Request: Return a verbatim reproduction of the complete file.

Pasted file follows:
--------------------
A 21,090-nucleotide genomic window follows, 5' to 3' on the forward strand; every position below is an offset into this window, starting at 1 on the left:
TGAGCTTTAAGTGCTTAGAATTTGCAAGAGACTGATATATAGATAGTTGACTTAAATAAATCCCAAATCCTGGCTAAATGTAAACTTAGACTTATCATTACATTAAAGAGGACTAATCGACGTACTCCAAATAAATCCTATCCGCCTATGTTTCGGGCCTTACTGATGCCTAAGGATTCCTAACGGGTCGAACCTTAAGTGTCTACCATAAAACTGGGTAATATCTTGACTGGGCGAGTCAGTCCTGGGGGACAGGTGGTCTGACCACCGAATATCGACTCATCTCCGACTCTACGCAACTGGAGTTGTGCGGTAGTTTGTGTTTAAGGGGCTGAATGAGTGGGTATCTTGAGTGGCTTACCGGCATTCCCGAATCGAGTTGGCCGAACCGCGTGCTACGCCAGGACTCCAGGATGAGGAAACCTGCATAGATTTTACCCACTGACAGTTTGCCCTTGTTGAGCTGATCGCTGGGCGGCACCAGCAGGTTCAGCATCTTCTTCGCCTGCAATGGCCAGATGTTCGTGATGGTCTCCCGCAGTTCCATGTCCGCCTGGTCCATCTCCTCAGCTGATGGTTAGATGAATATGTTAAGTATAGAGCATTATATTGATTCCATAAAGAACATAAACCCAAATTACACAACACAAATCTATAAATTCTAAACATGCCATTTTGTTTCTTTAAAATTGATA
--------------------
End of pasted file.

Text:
A 21,090-nucleotide genomic window follows, 5' to 3' on the forward strand; every position below is an offset into this window, starting at 1 on the left:
TGAGCTTTAAGTGCTTAGAATTTGCAAGAGACTGATATATAGATAGTTGACTTAAATAAATCCCAAATCCTGGCTAAATGTAAACTTAGACTTATCATTACATTAAAGAGGACTAATCGACGTACTCCAAATAAATCCTATCCGCCTATGTTTCGGGCCTTACTGATGCCTAAGGATTCCTAACGGGTCGAACCTTAAGTGTCTACCATAAAACTGGGTAATATCTTGACTGGGCGAGTCAGTCCTGGGGGACAGGTGGTCTGACCACCGAATATCGACTCATCTCCGACTCTACGCAACTGGAGTTGTGCGGTAGTTTGTGTTTAAGGGGCTGAATGAGTGGGTATCTTGAGTGGCTTACCGGCATTCCCGAATCGAGTTGGCCGAACCGCGTGCTACGCCAGGACTCCAGGATGAGGAAACCTGCATAGATTTTACCCACTGACAGTTTGCCCTTGTTGAGCTGATCGCTGGGCGGCACCAGCAGGTTCAGCATCTTCTTCGCCTGCAATGGCCAGATGTTCGTGATGGTCTCCCGCAGTTCCATGTCCGCCTGGTCCATCTCCTCAGCTGATGGTTAGATGAATATGTTAAGTATAGAGCATTATATTGATTCCATAAAGAACATAAACCCAAATTACACAACACAAATCTATAAATTCTAAACATGCCATTTTGTTTCTTTAAAATTGATA